Evybactin is a DNA gyrase inhibitor that selectively kills Mycobacterium tuberculosis
ImQuest assisted with macr9molecular synthesis assays to support the the recent publication in Nature Chemical Biology. See the abstract below:
The antimicrobial resistance crisis requires the introduction of novel antibiotics. The use of conventional broad-spectrum compounds selects for resistance in off-target pathogens and harms the microbiome. This is especially true for Mycobacterium tuberculosis, where treatment requires a 6-month course of antibiotics. Here we show that a novel antimicrobial from Photorhabdus noenieputensis, which we named evybactin, is a potent and selective antibiotic acting against M. tuberculosis. Evybactin targets DNA gyrase and binds to a site overlapping with synthetic thiophene poisons. Given the conserved nature of DNA gyrase, the observed selectivity against M. tuberculosis is puzzling. We found that evybactin is smuggled into the cell by a promiscuous transporter of hydrophilic compounds, BacA. Evybactin is the first, but likely not the only, antimicrobial compound found to employ this unusual mechanism of selectivity.Imai et al.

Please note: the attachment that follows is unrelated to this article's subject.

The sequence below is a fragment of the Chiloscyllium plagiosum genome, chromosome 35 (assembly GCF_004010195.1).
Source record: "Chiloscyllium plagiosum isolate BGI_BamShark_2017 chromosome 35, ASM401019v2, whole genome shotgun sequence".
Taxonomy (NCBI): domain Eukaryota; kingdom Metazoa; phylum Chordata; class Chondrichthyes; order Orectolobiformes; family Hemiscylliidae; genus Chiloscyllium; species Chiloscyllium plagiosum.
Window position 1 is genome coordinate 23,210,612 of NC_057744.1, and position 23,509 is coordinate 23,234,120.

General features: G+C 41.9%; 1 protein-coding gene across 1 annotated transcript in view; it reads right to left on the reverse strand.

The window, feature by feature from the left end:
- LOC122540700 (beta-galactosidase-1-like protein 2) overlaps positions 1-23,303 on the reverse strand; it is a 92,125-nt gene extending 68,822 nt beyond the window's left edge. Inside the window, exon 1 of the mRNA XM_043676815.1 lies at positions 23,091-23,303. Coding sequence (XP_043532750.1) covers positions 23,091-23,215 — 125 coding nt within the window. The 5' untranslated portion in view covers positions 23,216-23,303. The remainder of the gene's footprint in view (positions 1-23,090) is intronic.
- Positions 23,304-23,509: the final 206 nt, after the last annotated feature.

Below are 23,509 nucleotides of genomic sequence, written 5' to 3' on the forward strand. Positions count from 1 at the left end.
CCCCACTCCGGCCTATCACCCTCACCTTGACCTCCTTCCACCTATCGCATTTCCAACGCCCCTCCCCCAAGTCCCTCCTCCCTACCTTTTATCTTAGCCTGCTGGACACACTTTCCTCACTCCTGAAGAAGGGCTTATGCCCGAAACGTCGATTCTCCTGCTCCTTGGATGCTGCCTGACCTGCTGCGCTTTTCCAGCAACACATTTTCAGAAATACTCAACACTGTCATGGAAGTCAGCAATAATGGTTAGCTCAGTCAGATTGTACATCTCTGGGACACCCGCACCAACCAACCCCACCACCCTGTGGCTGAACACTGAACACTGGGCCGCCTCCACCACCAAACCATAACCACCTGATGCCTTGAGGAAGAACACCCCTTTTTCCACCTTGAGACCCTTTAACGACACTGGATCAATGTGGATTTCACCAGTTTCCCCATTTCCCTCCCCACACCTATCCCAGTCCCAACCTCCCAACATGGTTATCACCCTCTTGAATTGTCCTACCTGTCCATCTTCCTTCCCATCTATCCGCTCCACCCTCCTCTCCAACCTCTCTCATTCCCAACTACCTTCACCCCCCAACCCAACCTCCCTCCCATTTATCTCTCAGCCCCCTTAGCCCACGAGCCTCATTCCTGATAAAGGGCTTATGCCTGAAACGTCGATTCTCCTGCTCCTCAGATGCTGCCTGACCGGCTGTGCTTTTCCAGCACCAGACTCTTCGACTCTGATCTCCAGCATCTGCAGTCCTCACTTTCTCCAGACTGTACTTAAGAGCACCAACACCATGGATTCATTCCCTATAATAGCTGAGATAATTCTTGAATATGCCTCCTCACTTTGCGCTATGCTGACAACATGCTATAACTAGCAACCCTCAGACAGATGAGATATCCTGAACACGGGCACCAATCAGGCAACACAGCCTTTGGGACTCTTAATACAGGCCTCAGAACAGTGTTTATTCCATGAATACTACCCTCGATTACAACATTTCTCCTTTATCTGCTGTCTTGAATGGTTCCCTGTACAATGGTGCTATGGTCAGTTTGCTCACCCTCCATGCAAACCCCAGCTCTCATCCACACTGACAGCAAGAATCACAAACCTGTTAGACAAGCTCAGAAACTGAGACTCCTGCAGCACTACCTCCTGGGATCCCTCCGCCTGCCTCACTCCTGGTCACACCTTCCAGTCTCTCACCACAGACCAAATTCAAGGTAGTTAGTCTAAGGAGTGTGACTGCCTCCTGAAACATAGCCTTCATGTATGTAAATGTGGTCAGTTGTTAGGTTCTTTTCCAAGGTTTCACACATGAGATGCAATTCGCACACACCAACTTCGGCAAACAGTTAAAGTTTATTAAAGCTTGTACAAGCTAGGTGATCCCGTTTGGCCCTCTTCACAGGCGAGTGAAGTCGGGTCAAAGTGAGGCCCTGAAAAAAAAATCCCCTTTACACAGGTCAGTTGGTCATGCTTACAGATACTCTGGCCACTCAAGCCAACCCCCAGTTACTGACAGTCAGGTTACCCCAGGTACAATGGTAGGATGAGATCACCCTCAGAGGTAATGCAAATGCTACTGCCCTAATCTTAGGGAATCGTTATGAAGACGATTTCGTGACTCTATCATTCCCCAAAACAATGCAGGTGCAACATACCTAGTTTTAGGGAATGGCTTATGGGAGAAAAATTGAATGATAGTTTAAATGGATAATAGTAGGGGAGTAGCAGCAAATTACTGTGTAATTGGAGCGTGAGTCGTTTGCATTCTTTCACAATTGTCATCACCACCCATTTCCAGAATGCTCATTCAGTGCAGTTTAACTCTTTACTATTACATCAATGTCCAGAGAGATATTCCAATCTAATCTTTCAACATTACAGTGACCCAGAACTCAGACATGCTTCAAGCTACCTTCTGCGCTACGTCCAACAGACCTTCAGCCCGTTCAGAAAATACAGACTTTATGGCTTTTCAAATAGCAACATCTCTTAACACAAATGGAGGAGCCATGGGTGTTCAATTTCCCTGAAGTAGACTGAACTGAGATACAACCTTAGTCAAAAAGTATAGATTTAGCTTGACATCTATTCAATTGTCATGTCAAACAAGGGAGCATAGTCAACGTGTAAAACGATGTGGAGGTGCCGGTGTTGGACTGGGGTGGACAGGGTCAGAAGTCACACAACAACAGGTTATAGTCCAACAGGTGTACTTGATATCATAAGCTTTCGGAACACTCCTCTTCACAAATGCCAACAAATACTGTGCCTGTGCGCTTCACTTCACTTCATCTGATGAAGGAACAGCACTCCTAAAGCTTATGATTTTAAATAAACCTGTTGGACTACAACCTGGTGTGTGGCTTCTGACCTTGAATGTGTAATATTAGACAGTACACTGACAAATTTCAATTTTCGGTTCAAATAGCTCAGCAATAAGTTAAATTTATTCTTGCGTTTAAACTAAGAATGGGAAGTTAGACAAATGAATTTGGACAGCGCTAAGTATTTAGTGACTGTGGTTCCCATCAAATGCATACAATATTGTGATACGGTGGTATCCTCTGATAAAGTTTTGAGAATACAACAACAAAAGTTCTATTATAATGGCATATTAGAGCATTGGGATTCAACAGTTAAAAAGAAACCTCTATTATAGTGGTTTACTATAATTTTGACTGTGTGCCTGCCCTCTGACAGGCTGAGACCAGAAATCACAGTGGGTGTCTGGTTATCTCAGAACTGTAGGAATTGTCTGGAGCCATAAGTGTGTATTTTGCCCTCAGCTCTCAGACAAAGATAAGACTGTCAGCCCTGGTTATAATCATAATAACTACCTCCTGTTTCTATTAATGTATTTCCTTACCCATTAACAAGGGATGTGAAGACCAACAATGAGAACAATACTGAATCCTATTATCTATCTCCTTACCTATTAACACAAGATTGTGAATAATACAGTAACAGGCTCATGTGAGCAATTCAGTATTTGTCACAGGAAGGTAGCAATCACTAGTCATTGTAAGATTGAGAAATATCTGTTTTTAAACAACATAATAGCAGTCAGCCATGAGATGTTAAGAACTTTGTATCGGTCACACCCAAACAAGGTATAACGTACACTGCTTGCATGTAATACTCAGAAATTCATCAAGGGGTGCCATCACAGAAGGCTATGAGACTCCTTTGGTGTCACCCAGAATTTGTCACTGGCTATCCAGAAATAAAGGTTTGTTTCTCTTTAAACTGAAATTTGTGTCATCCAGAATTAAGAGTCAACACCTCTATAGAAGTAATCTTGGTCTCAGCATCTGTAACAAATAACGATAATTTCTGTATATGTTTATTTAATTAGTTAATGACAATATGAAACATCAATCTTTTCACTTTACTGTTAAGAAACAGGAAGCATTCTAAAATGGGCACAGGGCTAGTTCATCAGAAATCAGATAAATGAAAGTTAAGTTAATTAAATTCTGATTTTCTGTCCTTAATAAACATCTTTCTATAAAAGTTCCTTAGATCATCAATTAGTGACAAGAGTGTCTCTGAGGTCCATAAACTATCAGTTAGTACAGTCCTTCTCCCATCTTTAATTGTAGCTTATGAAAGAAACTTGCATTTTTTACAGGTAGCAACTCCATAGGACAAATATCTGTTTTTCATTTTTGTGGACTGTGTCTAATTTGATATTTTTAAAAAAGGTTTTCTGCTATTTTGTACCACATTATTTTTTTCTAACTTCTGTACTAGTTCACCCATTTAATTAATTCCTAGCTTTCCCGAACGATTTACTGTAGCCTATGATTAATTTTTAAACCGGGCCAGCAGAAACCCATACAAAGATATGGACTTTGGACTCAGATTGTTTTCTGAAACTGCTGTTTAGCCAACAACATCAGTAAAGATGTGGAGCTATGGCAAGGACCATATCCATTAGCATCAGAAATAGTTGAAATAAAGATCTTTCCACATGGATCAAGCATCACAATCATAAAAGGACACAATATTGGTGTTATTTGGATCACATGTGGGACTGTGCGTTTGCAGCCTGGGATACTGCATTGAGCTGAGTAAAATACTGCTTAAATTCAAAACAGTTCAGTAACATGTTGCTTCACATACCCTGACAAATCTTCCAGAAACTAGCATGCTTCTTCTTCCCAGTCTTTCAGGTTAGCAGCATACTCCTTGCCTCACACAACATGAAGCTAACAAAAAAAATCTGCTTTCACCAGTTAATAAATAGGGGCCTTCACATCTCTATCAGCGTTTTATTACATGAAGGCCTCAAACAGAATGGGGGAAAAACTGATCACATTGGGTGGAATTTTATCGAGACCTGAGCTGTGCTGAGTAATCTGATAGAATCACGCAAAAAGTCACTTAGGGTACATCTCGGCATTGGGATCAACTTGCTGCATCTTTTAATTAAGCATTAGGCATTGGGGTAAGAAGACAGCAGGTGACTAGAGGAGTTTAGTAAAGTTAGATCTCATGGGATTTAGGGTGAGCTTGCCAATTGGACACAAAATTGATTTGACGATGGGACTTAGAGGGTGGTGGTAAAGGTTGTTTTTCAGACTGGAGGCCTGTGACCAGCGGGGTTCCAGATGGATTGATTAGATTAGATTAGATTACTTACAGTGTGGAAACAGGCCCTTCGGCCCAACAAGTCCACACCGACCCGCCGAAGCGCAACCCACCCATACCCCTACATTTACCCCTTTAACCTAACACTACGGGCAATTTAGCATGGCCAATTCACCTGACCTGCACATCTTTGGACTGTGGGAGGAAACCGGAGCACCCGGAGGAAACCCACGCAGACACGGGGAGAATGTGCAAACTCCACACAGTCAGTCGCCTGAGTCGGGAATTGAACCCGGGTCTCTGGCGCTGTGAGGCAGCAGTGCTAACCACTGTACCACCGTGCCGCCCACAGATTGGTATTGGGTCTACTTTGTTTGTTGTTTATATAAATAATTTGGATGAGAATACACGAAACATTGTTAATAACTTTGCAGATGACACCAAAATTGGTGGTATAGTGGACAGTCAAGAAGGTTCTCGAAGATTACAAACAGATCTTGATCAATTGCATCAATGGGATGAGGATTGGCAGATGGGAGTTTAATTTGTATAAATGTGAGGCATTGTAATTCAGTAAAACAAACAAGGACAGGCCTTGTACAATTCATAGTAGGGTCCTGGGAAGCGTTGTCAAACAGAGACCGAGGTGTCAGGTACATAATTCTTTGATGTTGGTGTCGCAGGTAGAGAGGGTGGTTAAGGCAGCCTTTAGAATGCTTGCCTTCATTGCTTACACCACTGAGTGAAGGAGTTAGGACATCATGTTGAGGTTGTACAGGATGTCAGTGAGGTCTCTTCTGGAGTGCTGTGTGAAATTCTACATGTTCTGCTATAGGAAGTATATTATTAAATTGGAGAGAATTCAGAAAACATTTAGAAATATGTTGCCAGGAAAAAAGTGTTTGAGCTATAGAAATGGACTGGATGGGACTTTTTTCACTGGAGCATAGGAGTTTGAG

Contact us to learn more about about our services for assessing antibacterial mechanism of action via macromolecular synthesis assays.